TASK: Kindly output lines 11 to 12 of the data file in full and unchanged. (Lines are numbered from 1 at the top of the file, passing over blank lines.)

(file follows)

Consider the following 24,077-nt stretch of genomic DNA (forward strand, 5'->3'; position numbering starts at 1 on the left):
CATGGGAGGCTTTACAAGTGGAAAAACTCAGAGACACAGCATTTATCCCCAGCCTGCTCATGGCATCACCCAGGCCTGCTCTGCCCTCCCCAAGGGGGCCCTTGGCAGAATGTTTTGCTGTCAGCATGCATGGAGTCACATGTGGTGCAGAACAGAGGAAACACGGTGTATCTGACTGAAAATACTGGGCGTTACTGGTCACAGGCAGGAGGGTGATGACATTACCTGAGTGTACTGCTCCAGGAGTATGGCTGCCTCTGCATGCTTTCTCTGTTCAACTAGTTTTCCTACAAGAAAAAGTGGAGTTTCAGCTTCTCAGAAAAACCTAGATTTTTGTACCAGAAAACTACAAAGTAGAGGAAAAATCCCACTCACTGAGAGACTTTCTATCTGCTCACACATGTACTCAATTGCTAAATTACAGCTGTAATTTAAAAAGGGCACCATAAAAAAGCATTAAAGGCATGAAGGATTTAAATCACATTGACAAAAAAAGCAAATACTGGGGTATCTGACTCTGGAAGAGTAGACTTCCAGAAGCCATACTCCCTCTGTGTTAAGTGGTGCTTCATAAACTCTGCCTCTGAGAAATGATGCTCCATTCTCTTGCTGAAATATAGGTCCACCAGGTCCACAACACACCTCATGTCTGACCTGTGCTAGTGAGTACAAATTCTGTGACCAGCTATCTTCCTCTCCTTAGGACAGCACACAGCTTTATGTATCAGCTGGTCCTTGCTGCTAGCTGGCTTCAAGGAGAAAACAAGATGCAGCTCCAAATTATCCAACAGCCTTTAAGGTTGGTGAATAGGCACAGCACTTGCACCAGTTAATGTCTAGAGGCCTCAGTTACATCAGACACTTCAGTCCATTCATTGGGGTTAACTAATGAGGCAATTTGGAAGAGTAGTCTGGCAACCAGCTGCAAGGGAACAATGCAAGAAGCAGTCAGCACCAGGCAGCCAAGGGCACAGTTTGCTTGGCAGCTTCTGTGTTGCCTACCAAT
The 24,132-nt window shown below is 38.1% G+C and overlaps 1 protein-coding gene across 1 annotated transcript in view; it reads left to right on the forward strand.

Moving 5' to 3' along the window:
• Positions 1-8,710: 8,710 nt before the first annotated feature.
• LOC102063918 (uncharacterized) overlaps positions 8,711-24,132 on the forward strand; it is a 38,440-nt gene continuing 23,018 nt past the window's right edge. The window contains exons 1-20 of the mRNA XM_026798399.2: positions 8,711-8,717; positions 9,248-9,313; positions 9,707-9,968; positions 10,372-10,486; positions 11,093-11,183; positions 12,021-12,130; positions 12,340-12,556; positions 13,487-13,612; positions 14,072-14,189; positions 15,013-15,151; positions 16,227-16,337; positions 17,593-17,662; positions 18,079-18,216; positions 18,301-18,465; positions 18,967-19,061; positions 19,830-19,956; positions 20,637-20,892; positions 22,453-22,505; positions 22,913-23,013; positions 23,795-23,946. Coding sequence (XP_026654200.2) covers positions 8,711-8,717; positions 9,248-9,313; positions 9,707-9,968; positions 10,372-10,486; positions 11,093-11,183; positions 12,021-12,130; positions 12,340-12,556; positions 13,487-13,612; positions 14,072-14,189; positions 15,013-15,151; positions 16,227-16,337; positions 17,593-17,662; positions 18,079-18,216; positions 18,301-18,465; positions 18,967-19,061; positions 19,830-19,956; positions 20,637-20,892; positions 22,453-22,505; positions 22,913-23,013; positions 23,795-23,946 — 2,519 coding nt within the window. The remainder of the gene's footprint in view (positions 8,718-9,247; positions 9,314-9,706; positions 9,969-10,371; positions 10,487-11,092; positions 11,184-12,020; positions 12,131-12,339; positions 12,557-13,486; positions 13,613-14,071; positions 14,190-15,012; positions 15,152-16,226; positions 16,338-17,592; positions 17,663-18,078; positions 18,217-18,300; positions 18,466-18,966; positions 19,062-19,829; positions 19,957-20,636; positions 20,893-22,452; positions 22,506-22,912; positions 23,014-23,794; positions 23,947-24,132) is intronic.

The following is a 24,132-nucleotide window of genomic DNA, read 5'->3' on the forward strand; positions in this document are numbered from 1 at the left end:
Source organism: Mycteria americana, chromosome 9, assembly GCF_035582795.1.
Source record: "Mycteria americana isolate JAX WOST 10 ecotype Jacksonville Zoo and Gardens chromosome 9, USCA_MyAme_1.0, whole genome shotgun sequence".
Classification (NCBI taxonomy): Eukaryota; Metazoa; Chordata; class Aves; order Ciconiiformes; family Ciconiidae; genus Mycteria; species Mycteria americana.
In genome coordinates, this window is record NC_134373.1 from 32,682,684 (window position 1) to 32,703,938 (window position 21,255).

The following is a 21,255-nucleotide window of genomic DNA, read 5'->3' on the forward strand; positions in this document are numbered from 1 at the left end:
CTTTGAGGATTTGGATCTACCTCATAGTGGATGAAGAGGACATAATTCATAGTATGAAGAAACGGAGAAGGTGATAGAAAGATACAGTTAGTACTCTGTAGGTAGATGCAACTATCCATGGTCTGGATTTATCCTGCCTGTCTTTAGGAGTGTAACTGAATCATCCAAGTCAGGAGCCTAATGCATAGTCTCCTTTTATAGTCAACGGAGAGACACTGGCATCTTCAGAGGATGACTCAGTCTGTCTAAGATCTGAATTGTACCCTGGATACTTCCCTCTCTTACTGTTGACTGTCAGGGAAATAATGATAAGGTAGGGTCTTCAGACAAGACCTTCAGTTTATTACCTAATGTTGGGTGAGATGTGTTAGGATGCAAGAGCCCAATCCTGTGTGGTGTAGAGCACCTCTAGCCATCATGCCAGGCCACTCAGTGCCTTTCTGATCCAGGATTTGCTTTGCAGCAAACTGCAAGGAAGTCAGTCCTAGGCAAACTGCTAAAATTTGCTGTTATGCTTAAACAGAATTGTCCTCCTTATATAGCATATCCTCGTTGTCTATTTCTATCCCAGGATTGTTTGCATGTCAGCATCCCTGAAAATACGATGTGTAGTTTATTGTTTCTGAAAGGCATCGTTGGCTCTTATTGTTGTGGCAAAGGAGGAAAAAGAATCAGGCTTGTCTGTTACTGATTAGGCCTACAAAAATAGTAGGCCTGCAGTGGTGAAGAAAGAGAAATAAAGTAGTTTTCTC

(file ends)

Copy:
In genome coordinates, this window is record NC_134373.1 from 32,682,684 (window position 1) to 32,703,938 (window position 21,255).

The following is a 21,255-nucleotide window of genomic DNA, read 5'->3' on the forward strand; positions in this document are numbered from 1 at the left end: